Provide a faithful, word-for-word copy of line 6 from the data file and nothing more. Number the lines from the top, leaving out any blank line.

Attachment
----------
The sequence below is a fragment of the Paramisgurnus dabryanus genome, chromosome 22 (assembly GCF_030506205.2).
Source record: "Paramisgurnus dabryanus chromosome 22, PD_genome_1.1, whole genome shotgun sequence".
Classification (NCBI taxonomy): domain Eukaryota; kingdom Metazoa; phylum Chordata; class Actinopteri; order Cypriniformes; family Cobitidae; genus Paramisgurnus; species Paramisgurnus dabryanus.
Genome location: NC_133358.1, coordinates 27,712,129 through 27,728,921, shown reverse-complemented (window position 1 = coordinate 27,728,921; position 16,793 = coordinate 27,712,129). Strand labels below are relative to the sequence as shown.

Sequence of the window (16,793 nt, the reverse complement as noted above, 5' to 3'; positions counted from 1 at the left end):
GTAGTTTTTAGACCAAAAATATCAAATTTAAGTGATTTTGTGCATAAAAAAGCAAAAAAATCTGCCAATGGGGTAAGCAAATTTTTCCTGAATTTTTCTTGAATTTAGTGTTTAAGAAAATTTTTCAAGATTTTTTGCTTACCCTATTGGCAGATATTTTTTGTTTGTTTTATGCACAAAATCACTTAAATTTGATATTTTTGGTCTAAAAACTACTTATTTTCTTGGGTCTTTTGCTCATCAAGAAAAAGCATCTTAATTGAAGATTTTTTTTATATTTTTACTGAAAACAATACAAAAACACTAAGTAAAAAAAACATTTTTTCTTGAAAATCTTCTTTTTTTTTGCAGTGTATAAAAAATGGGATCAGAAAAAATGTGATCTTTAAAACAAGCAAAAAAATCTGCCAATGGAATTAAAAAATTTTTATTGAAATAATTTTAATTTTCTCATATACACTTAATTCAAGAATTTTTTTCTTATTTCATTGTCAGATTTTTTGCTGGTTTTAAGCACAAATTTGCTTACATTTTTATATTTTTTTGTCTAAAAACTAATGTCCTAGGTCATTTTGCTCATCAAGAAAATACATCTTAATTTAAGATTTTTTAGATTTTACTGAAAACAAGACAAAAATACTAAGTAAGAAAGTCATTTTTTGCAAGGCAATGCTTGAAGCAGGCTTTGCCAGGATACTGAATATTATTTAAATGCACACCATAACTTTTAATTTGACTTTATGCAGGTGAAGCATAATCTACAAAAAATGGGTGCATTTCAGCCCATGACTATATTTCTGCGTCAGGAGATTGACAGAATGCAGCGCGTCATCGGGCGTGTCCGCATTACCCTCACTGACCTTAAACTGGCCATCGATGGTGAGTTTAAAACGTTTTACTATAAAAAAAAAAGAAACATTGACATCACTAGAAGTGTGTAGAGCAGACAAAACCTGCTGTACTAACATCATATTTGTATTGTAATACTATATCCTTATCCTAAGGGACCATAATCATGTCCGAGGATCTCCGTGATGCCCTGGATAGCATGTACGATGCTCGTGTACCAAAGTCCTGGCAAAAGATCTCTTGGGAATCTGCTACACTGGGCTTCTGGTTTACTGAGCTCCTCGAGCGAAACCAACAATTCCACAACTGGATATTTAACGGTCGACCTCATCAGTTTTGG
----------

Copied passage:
GTAGTTTTTAGACCAAAAATATCAAATTTAAGTGATTTTGTGCATAAAAAAGCAAAAAAATCTGCCAATGGGGTAAGCAAATTTTTCCTGAATTTTTCTTGAATTTAGTGTTTAAGAAAATTTTTCAAGATTTTTTGCTTACCCTATTGGCAGATATTTTTTGTTTGTTTTATGCACAAAATCACTTAAATTTGATATTTTTGGTCTAAAAACTACTTATTTTCTTGGGTCTTTTGCTCATCAAGAAAAAGCATCTTAATTGAAGATTTTTTTTATATTTTTACTGAAAACAATACAAAAACACTAAGTAAAAAAAACATTTTTTCTTGAAAATCTTCTTTTTTTTTGCAGTGTATAAAAAATGGGATCAGAAAAAATGTGATCTTTAAAACAAGCAAAAAAATCTGCCAATGGAATTAAAAAATTTTTATTGAAATAATTTTAATTTTCTCATATACACTTAATTCAAGAATTTTTTTCTTATTTCATTGTCAGATTTTTTGCTGGTTTTAAGCACAAATTTGCTTACATTTTTATATTTTTTTGTCTAAAAACTAATGTCCTAGGTCATTTTGCTCATCAAGAAAATACATCTTAATTTAAGATTTTTTAGATTTTACTGAAAACAAGACAAAAATACTAAGTAAGAAAGTCATTTTTTGCAAGGCAATGCTTGAAGCAGGCTTTGCCAGGATACTGAATATTATTTAAATGCACACCATAACTTTTAATTTGACTTTATGCAGGTGAAGCATAATCTACAAAAAATGGGTGCATTTCAGCCCATGACTATATTTCTGCGTCAGGAGATTGACAGAATGCAGCGCGTCATCGGGCGTGTCCGCATTACCCTCACTGACCTTAAACTGGCCATCGATGGTGAGTTTAAAACGTTTTACTATAAAAAAAAAAGAAACATTGACATCACTAGAAGTGTGTAGAGCAGACAAAACCTGCTGTACTAACATCATATTTGTATTGTAATACTATATCCTTATCCTAAGGGACCATAATCATGTCCGAGGATCTCCGTGATGCCCTGGATAGCATGTACGATGCTCGTGTACCAAAGTCCTGGCAAAAGATCTCTTGGGAATCTGCTACACTGGGCTTCTGGTTTACTGAGCTCCTCGAGCGAAACCAACAATTCCACAACTGGATATTTAACGGTCGACCTCATCAGTTTTGG